Is it OK to filter wine sediment out with a coffee filter?

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Dear Dr. Vinny,

Is it detrimental to a wine to filter sediment through a coffee filter into a carafe?

—Greg M., Tampa, Fla.

Dear Greg,

I get a lot of questions about coffee filters!

With the exception of some unfiltered wines, sediment typically doesn’t appear until a wine is about 10 years old. It's a mix of grape sediment, dead yeast cells and harmless tartrates that bind and fall out of the wine over time. There is no reason to worry about sediment—it’s harmless to drink and doesn’t cause any off flavors, but it can be unpleasant and gritty in your mouth.

The old-school method for dealing with sediment involves planning. Pull the older bottle of wine from your cellar a few days or even a week before you want to drink it, and set it upright so that most of the sediment slides down to the bottom of the bottle. Then decant the wine slowly, looking through the neck of the bottle with the help of a candle or flashlight until you start to see sediment and then stop, leaving the sludgy wine back in the bottle.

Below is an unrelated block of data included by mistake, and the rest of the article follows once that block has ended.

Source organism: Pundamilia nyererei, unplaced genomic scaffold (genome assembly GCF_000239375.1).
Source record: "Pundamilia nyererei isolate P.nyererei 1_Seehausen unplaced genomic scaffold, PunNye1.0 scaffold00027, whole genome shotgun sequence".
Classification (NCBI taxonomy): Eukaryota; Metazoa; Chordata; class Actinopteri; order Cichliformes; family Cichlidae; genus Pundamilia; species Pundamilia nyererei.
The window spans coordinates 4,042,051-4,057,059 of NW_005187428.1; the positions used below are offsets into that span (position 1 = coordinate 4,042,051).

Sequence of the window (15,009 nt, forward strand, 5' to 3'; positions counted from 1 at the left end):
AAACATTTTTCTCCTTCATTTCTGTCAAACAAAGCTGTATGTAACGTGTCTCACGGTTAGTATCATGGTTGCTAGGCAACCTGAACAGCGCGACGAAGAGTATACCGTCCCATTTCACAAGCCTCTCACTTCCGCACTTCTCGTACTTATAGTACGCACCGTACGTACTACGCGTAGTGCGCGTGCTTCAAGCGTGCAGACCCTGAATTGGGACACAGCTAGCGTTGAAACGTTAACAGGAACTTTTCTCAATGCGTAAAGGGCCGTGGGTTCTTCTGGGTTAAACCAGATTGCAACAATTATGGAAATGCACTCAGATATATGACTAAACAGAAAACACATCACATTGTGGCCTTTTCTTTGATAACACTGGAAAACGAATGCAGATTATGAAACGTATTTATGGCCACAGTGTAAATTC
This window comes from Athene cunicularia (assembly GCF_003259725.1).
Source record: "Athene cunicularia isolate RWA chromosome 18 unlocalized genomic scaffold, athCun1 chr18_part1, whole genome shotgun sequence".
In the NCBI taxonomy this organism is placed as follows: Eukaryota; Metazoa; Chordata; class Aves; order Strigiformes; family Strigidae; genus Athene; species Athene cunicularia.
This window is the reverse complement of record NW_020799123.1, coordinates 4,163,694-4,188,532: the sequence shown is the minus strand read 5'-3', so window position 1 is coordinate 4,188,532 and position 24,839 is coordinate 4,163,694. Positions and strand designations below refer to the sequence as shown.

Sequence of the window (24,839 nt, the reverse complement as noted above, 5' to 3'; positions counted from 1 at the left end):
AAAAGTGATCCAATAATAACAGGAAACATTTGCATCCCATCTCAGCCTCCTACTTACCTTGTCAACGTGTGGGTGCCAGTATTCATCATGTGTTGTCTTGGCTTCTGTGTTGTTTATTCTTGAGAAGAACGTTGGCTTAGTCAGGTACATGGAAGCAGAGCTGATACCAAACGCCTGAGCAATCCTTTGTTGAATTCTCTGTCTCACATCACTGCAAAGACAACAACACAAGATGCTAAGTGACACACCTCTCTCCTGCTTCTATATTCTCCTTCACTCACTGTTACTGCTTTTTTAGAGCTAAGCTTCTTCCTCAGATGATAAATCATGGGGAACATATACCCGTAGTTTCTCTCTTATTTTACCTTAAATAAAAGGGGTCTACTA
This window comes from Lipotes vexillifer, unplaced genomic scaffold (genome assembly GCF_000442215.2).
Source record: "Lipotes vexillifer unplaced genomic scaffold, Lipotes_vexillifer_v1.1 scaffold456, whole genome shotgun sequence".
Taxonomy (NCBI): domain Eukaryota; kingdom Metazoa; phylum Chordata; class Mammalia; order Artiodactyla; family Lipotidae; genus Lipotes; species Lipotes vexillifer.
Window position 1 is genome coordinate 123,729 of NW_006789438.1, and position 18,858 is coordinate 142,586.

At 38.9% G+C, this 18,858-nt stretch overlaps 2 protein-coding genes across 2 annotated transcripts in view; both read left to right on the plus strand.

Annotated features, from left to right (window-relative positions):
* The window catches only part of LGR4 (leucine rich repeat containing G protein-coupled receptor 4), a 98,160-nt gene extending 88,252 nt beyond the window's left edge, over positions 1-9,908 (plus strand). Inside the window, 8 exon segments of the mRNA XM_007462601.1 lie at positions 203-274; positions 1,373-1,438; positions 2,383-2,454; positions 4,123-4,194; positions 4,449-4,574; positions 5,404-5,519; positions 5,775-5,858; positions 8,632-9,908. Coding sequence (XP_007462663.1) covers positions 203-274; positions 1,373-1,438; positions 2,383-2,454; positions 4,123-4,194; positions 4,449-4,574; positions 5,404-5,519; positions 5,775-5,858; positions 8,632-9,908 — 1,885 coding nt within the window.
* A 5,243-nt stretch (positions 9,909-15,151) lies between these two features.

This method works pretty well, but it does mean you’ll be donating some wine to the sediment gods, and it's obviously not an option when you decide to open a bottle on impulse.

Even though there are some funnels with metal screens that are marketed for wine, they're more useful for bits of cork than for sediment. I know plenty of people that use coffee filters, but I've also heard that sediment can be small enough to pass through a coffee filter or cheesecloth, yet still feel gritty in your glass. But it is a way to save more wine.

Coffee filters won't impair or damage your wine, or change the texture, but I’d recommend using unbleached filters, and don’t use anything that has come in contact with coffee, which would definitely alter the flavor (a coffee filter in a clean funnel should work). And no, coffee filters can’t filter out sulfites.

—Dr. Vinny

Ask Dr. Vinny

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